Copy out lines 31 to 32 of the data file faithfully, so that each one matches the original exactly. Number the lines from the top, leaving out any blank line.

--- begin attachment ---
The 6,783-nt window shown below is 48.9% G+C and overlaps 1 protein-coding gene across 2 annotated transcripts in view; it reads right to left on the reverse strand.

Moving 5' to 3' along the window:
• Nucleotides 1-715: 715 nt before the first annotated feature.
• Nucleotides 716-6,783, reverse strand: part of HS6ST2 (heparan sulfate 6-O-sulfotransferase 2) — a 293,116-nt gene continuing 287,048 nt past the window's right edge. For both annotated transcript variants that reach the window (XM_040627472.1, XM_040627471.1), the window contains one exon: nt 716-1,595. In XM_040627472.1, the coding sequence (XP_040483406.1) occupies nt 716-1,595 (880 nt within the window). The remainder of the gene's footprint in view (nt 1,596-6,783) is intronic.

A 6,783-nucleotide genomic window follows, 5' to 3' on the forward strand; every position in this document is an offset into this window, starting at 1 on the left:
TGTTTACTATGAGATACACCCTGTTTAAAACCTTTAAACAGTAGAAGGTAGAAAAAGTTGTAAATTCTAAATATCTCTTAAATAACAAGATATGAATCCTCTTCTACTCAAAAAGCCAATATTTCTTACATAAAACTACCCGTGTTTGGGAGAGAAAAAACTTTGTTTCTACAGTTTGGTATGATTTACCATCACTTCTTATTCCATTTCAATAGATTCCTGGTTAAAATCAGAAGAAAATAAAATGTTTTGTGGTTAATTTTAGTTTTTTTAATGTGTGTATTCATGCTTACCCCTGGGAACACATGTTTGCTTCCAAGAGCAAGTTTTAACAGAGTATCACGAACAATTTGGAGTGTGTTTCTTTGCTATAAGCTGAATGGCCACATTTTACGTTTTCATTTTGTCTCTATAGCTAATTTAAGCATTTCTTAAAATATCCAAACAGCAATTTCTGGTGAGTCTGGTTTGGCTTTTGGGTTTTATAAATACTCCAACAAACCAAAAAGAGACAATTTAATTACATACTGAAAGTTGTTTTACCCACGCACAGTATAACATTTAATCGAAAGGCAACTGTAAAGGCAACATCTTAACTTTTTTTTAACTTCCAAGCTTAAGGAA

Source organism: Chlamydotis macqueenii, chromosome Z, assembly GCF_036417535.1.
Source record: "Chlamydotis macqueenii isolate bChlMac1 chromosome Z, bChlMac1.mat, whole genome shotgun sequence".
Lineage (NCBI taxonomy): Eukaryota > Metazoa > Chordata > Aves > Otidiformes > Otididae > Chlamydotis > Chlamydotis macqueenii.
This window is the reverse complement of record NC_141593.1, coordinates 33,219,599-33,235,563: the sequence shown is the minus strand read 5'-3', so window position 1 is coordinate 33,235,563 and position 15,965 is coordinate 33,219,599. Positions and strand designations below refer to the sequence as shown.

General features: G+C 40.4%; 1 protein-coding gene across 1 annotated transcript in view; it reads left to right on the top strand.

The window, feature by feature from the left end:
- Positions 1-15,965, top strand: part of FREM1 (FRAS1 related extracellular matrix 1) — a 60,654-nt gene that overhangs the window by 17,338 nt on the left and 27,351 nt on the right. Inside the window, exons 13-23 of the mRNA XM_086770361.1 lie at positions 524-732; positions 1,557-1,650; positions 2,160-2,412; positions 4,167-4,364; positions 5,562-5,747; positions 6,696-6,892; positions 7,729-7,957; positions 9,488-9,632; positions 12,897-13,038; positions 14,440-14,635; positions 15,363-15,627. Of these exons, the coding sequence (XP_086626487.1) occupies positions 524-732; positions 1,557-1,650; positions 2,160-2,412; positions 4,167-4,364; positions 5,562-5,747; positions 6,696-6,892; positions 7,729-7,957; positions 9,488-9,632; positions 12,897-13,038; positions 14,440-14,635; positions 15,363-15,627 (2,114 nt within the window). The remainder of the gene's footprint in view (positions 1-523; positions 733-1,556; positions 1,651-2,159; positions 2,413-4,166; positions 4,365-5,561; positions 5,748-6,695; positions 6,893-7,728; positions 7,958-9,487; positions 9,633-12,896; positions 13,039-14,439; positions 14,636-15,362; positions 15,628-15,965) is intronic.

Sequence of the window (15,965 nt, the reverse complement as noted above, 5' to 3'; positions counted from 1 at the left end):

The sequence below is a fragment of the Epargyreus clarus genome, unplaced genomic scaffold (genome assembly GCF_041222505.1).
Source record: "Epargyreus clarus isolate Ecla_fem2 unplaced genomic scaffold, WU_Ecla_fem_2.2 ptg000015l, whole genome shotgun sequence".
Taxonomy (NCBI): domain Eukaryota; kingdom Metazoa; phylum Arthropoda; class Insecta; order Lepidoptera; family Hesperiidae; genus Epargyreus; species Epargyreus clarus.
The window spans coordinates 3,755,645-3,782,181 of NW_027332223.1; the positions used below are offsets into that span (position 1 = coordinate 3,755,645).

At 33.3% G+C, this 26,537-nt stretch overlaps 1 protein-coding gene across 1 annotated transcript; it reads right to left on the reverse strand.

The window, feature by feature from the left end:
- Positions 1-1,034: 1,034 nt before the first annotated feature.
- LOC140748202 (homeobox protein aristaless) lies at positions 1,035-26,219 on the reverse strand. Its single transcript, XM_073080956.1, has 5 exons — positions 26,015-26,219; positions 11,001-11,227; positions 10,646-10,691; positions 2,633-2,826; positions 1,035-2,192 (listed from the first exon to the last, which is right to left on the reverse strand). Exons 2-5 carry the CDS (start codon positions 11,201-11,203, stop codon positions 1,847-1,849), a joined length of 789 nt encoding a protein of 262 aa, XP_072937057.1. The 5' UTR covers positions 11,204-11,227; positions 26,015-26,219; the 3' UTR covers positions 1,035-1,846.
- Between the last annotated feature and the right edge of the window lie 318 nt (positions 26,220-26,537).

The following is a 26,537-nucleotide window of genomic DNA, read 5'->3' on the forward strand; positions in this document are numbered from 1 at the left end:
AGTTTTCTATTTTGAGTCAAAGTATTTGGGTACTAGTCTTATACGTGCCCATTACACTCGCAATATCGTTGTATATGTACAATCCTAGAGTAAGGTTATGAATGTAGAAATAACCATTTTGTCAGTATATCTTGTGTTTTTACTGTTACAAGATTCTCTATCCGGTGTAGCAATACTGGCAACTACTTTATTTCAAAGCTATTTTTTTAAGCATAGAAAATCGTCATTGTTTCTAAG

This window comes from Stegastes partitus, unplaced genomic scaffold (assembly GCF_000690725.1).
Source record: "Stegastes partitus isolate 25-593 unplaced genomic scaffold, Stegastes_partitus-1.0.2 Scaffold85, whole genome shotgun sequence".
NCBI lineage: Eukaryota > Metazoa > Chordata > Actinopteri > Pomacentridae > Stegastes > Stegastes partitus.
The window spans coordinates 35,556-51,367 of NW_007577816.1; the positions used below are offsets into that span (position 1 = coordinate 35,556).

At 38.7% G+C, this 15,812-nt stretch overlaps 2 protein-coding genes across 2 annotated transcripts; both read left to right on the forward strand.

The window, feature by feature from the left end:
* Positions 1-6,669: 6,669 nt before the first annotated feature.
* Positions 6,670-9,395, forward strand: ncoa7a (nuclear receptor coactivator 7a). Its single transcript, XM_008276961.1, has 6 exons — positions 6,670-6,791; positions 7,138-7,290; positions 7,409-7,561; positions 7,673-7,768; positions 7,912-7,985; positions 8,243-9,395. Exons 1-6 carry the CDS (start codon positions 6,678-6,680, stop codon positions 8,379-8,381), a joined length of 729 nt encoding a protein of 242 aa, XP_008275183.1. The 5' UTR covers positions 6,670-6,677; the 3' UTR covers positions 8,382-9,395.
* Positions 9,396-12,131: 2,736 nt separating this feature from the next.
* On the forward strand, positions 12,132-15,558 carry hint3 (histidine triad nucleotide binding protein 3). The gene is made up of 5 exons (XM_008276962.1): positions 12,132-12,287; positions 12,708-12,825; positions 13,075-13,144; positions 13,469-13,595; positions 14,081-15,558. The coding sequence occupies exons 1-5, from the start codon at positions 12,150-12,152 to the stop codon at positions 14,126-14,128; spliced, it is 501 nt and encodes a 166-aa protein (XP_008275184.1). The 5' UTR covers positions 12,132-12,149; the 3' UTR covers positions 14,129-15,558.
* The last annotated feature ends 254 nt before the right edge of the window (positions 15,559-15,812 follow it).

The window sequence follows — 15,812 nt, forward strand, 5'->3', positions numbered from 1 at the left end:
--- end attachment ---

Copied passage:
The window, feature by feature from the left end:
* Positions 1-6,669: 6,669 nt before the first annotated feature.